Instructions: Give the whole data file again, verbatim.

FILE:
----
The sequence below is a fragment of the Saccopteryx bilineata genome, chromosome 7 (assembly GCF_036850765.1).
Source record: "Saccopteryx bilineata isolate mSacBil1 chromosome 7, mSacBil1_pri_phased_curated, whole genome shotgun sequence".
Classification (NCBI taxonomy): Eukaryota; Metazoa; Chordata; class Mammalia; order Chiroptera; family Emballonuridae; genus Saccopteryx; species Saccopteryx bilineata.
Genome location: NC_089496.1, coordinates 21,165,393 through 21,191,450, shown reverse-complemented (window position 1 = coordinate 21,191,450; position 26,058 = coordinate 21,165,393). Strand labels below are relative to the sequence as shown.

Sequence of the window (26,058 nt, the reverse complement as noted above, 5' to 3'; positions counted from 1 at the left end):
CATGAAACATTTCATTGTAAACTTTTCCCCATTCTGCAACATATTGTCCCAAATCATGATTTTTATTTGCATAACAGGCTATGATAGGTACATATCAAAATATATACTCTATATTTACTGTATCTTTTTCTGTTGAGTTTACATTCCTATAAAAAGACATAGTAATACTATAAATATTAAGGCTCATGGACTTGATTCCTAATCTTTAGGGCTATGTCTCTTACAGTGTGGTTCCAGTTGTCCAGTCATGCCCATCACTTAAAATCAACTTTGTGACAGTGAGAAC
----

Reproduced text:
The sequence below is a fragment of the Saccopteryx bilineata genome, chromosome 7 (assembly GCF_036850765.1).
Source record: "Saccopteryx bilineata isolate mSacBil1 chromosome 7, mSacBil1_pri_phased_curated, whole genome shotgun sequence".
Classification (NCBI taxonomy): Eukaryota; Metazoa; Chordata; class Mammalia; order Chiroptera; family Emballonuridae; genus Saccopteryx; species Saccopteryx bilineata.
Genome location: NC_089496.1, coordinates 21,165,393 through 21,191,450, shown reverse-complemented (window position 1 = coordinate 21,191,450; position 26,058 = coordinate 21,165,393). Strand labels below are relative to the sequence as shown.

Sequence of the window (26,058 nt, the reverse complement as noted above, 5' to 3'; positions counted from 1 at the left end):
CATGAAACATTTCATTGTAAACTTTTCCCCATTCTGCAACATATTGTCCCAAATCATGATTTTTATTTGCATAACAGGCTATGATAGGTACATATCAAAATATATACTCTATATTTACTGTATCTTTTTCTGTTGAGTTTACATTCCTATAAAAAGACATAGTAATACTATAAATATTAAGGCTCATGGACTTGATTCCTAATCTTTAGGGCTATGTCTCTTACAGTGTGGTTCCAGTTGTCCAGTCATGCCCATCACTTAAAATCAACTTTGTGACAGTGAGAAC